Psalm 104:17
Parallel Verses
English Standard Version
In them the birds build their nests; the stork has her home in the fir trees.

King James Bible
Where the birds make their nests: as for the stork, the fir trees are her house.

American Standard Version
Where the birds make their nests: As for the stork, the fir-trees are her house.

Douay-Rheims Bible
there the sparrows shall make their nests. The highest of them is the house of the heron.

English Revised Version
Where the birds make their nests: as for the stork, the fir trees are her house.

Webster's Bible Translation
Where the birds make their nests: as for the stork, the fir-trees are her house.

Psalm 104:17 Parallel
Commentary
Keil and Delitzsch Biblical Commentary on the Old Testament

The third decastich, passing on to the third day of creation, sings the benefit which the shore-surrounded waters are to the animal creation and the growth of the plants out of the earth, which is irrigated from below and moistened from above. God, the blessed One, being the principal subject of the Psalm, the poet (in Psalm 104:10 and further on) is able to go on in attributive and predicative participles: Who sendeth springs בּנּחלים, into the wads (not: בּנחלים, as brooks). נחל, as Psalm 104:10 shows, is here a synonym of בּקעה, and there is no need for saying that, flowing on in the plains, they grow into rivers. The lxx has ἐν φάραγξιν. חיתו שׂדי is doubly poetic for חיּת השּׂדה. God has also provided for all the beasts that roam far from men; and the wild ass, swift as an arrow, difficult to be hunted, and living in troops (פּרא, Arabic ferâ, root פר, Arab. fr, to move quickly, to whiz, to flee; the wild ass, the onager, Arabic himr el-wahs, whose home is on the steppes), is made prominent by way of example. The phrase "to break the thirst" occurs only here. עליהם, Psalm 104:12, refers to the מעינים, which are also still the subject in Psalm 104:11. The pointing עפאים needlessly creates a hybrid form in addition to עפאים (like לבאים) and עפיים. From the tangled branches by the springs the poet insensibly reaches the second half of the third day. The vegetable kingdom at the same time reminds him of the rain which, descending out of the upper chambers of the heavens, waters the waterless mountain-tops. Like the Talmud (B. Ta‛anı̂th, 10a), by the "fruit of Thy work" (מעשׂיך as singular) Hitzig understands the rain; but rain is rather that which fertilizes; and why might not the fruit be meant which God's works (מעשׂיך, plural) here below (Psalm 104:24), viz., the vegetable creations, bear, and from which the earth, i.e., its population, is satisfied, inasmuch as vegetable food springs up as much for the beasts as for man? In connection with עשׂב the poet is thinking of cultivated plants, more especially wheat; לעבדת, however, does not signify: for cultivation by man, since, according to Hitzig's correct remonstrance, they do not say עבד העשׂב, and להוציא has not man, but rather God, as its subject, but as in 1 Chronicles 26:30, for the service (use) of man.

Psalm 104:17 Parallel Commentaries

Treasury of Scripture Knowledge

the birds

Psalm 104:12 By them shall the fowls of the heaven have their habitation, which sing among the branches.

Jeremiah 22:23 O inhabitant of Lebanon, that make your nest in the cedars, how gracious shall you be when pangs come on you...

Ezekiel 31:6 All the fowls of heaven made their nests in his boughs, and under his branches did all the beasts of the field bring forth their young...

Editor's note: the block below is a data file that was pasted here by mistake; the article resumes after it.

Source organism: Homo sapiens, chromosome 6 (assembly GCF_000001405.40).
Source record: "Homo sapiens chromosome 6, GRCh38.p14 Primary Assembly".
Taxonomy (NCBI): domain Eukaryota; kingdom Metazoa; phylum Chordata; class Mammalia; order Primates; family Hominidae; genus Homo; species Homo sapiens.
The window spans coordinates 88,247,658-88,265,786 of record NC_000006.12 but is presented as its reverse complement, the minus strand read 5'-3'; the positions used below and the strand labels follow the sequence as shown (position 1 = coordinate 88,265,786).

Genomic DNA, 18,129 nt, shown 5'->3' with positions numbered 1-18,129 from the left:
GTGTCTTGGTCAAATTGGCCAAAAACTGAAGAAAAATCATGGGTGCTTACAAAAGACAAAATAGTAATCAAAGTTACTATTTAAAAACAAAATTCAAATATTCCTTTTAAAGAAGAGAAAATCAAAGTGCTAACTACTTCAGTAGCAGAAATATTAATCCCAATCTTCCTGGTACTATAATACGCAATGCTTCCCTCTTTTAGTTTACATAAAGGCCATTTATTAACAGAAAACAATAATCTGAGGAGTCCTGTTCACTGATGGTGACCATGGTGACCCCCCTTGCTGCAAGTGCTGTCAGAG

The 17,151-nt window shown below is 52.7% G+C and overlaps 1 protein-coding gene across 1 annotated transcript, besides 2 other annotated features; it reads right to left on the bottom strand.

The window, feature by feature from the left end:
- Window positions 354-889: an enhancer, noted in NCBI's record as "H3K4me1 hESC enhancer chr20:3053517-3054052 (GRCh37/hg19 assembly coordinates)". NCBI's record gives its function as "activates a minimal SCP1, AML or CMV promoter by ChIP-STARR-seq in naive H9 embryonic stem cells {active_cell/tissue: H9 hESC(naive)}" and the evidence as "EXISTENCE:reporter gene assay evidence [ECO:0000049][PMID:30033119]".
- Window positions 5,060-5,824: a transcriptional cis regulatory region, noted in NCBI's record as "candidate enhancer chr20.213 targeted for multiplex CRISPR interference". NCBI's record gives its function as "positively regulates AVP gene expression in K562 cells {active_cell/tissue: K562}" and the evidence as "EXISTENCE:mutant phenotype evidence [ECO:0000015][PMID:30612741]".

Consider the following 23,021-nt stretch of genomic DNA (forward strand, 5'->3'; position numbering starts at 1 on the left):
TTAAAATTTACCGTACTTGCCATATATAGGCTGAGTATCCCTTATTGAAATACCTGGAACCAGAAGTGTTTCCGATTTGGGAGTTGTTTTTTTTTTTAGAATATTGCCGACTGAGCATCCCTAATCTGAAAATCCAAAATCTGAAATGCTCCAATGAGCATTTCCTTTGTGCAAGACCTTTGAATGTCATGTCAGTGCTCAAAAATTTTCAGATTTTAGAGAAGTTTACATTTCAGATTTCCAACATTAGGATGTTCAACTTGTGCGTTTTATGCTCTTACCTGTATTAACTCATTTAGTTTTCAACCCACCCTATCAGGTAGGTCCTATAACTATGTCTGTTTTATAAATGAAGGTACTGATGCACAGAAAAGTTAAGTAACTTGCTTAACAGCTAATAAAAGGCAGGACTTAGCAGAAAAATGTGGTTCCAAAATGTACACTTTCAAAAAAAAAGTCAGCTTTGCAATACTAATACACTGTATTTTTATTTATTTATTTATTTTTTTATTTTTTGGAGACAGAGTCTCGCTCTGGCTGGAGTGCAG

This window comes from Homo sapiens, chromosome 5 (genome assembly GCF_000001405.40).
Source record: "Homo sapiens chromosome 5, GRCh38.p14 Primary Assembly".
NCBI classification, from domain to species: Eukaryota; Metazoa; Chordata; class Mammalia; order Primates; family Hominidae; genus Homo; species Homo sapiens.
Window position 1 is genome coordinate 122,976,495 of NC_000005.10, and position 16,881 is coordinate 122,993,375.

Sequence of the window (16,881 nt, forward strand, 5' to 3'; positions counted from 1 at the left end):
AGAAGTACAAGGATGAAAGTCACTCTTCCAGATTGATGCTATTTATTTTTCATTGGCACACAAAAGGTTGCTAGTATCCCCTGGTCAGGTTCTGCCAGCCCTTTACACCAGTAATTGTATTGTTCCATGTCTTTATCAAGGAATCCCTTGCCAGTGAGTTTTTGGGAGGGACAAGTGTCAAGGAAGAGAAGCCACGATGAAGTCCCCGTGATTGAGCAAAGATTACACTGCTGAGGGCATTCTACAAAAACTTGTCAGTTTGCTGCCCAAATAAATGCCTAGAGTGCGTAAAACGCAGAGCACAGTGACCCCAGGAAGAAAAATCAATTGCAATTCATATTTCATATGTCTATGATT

Daniel 4:21 Whose leaves were fair, and the fruit thereof much, and in it was meat for all; under which the beasts of the field dwelled...

Obadiah 1:4 Though you exalt yourself as the eagle, and though you set your nest among the stars, there will I bring you down, said the LORD.

Matthew 13:32 Which indeed is the least of all seeds: but when it is grown, it is the greatest among herbs, and becomes a tree...

as for

Leviticus 11:19 And the stork, the heron after her kind, and the lapwing, and the bat.

Jeremiah 8:7 Yes, the stork in the heaven knows her appointed times; and the turtle and the crane and the swallow observe the time of their coming...

the stork. The genus, about the size of a goose in its body, but when erect, about three or four feet high; its general colour is white; extremity of the wings, and small part of the head, black; legs, very long, red, and naked a great way up; the toes four, long and connected, with flat nails like those of a man; beak long, jagged, red, and somewhat compressed; the upper and under chaps both of a length, with a furrow from the nostrils; it feeds on serpents, frogs, and insects, on which account it might be deemed unclean; lays four eggs, and sits thirty days; migrates about August, and returns in spring; and is remarkable for its love to its parents, whom it never forsakes, but feeds and cherishes when old; whence it had the name chaseedah, which denotes kindness or piety, and stork, from the Greek, natural affection.

Cross References
Leviticus 11:19
the stork, the heron of any kind, the hoopoe, and the bat.

Psalm 104:12
Beside them the birds of the heavens dwell; they sing among the branches.

Psalm 104:16
The trees of the LORD are watered abundantly, the cedars of Lebanon that he planted.

Zechariah 5:9
Then I lifted my eyes and saw, and behold, two women coming forward! The wind was in their wings. They had wings like the wings of a stork, and they lifted up the basket between earth and heaven.

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ESV Text Edition: 2016. The Holy Bible, English Standard Version® copyright © 2001 by Crossway Bibles, a publishing ministry of Good News Publishers.
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